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Joli, Antonio

Modena (Italy), 1700 - Naples (Italy), 1777

According to historian Girolamo Tiraboschi, Antonio Joli was a disciple of perspective painter Raffaelo Menia Rinaldi in Modena and later, in Rome, of Giovanni Paolo Panini, a painter of idealized landscapes with classical ruins whose influence on Joli's style was decisive. In 1732, Joli began his career painting theater sets in Venice, one of the most important centers for Italian opera at that time. He also painted “vedute” in oils after the manner of Gaspar Vanvitelli. Joli soon became well known for these works and he entered the employ of Johannes Matthias von der Schulenburg, Marshal of the Republic of Venice. His work was also appreciated by Carl Gustav Tessin, a well-known art collector and agent to the king of Sweden who nonetheless chose set-painter Giuseppe Galli Bibbiena instead for various jobs at the court in Stockholm.

In 1739, Joli was appointed prior to the Collegio dei Pittori Veneziani and in 1741; he was promoted to one of the three posts as trustee. The famous Venetian writer and libertine Giacomo Girolamo Casanova praised him as a "celebrated decorative painter," when he sent his brother Francisco to that school to free him of the "tyranny" of his teacher, Guardi. Following a brief stay in Rome and travels around Austria and Saxony in 1742 and 1743, Joli spent several years working at the Royal Haymarket Theatre in London. He also painted vedute of that city for private clients, as well as views of Rome that he executed while studying with Panini. These were based on prints of vedute painted by contemporary Italian landscape artists. After the director of the London opera died in 1749, Joli moved to Madrid to replace the recently deceased Santiago Pavia, a Bolognese artist who painted sets for the Buen Retiro's Royal Theater. The vedute he painted during his six-year stay at court in Madrid earned him the sobriquet, "Canaletto of Madrid." In 1754, he returned to Italy, apparently due to disagreements with Farinelli. Lacking a stable post at any of the Venetian theaters, he worked exclusively on vedute, becoming one of the first painters of that genre to be included in the new Venetian Academy of Painting and Sculpture and its council. In 1756 he met young Lord John Brudenell of England and accompanied him on his Grand Tour through southern Italy, Ischia and Sicily. Those were infrequently visited regions at that time, and for his patron, he painted numerous views of the cities and regions they passed through. Outstanding among these is a series of six “Views of the Temples of Paestum”, which lord and painter visited in 1756, and which Joli depicted in 1759. These first oil paintings of those monuments discovered in 1746 but largely ignored by travelers until 1760 became known through prints by Filippo Morghen, a member of one of the most important 18th-century families of Italian engravers. The prints were published in 1765 in an edition dedicated to Frederick Calvert, Baron of Baltimore, an extravagant English aristocrat who spent the last years of his life in Italy. Brudenell returned to Venice in summer 1758, but Joli settled in Naples, where his attempts to obtain a post at the Neapolitan court were quashed by the monarchs' departure in October 1759. Unfortunately, he had not managed to make himself well known, and in 1762, in a letter to Tanucci about finding a successor to the late Vincenzo Ré, who had painted the backdrops for the Royal Theater of San Carlos, the king mentioned that he had only a distant knowledge of Joli. Nevertheless, Joli obtained that post and held it until his death in 1777. During that final period of his life, he continued to paint “vedute” for private collectors, including the Prince of Francavilla, who was one of that period's most refined Neapolitan courtiers; and Sir William Hamilton, British minster to Naples. Some of his depictions of official events were requested by Ferdinand IV, who wished to send two of Joli's views of the king's sea trips to Posillipo to his father, Charles III, who much admired that genre of painting. Those canvases are now lost. There are also documents indicating that two of his paintings were sent6 to court in Madrid, and these may be the “Daytime Eruption of Vesuvius of 1761/60”, and its accompanying nocturnal version, which have been at the Royal Palace of Aranjuez since 1769 (Maurer, G. in: Memoria de actividades 2011, Museo Nacional del Prado, 2012, pp. 18 ff.).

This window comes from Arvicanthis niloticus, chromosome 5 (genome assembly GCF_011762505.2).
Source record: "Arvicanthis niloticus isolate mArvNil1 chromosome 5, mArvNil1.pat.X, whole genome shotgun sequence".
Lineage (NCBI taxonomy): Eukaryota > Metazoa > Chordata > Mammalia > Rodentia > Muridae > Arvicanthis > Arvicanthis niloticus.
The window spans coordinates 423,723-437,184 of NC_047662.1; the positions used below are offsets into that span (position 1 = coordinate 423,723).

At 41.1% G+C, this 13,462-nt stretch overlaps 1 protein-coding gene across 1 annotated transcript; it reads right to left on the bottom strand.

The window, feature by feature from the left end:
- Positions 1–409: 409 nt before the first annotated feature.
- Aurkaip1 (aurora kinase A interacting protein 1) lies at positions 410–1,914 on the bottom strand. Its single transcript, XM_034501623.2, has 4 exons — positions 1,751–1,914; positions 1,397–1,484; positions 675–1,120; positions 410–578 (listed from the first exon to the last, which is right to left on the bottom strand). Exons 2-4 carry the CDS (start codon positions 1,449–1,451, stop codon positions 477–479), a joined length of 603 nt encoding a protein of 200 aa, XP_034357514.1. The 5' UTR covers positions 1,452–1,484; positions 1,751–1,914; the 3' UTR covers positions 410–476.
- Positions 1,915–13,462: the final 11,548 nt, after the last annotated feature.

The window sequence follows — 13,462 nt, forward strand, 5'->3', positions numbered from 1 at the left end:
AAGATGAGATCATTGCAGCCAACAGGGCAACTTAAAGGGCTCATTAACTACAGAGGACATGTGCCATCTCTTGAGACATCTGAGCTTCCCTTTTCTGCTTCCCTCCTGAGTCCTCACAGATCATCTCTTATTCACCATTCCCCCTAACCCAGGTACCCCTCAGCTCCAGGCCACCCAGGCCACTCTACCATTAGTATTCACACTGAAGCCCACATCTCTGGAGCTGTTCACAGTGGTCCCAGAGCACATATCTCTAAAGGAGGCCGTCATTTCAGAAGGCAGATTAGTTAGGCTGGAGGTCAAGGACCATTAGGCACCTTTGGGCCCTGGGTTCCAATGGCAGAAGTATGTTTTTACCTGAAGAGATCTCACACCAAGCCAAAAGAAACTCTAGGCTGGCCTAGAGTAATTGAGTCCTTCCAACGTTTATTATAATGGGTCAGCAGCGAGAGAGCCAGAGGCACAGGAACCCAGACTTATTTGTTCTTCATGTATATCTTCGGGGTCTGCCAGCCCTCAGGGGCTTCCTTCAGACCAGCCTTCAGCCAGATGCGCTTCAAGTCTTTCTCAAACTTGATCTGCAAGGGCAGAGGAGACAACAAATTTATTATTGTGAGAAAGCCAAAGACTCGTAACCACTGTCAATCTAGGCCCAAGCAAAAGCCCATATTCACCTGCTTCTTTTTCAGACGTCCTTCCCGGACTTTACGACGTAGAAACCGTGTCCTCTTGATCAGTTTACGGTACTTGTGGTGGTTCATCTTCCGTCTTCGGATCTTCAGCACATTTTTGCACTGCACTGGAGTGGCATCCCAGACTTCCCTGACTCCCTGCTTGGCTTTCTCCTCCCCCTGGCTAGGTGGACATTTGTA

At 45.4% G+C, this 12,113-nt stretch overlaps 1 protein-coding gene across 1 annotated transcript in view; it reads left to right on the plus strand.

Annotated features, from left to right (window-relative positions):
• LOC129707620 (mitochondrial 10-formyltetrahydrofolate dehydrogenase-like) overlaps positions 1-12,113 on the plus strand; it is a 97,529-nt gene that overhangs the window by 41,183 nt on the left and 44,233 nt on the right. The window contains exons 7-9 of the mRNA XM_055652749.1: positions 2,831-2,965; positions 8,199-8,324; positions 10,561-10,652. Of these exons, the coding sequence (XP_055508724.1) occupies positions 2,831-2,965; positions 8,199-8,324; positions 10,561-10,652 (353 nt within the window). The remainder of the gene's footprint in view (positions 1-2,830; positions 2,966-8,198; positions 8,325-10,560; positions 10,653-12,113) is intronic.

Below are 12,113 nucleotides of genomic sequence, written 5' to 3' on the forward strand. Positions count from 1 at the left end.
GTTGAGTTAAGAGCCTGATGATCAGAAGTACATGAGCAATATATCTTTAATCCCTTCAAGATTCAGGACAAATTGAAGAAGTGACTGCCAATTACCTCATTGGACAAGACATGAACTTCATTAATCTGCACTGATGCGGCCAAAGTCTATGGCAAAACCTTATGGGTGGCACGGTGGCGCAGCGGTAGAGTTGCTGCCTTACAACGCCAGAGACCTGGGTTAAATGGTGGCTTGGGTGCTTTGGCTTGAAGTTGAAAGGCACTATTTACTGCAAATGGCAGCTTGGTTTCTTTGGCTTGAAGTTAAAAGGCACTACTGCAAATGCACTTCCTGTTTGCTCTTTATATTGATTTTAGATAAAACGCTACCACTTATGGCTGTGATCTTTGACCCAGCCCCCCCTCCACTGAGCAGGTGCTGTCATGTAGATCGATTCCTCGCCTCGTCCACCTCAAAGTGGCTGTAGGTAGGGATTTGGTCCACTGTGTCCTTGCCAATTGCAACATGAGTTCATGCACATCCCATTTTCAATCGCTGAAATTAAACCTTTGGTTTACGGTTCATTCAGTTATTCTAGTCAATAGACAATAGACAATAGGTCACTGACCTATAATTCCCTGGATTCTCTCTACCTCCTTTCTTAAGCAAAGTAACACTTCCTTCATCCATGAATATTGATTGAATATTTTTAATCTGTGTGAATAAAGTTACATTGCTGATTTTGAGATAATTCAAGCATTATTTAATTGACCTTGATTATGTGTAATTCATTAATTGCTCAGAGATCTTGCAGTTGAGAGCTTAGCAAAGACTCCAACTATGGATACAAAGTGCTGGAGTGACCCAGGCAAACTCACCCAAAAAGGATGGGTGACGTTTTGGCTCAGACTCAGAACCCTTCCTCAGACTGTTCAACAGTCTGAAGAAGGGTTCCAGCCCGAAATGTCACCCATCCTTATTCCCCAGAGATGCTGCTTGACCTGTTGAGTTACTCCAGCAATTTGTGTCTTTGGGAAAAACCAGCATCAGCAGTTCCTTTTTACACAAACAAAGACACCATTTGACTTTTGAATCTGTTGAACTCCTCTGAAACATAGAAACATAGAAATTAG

Artworks (5)


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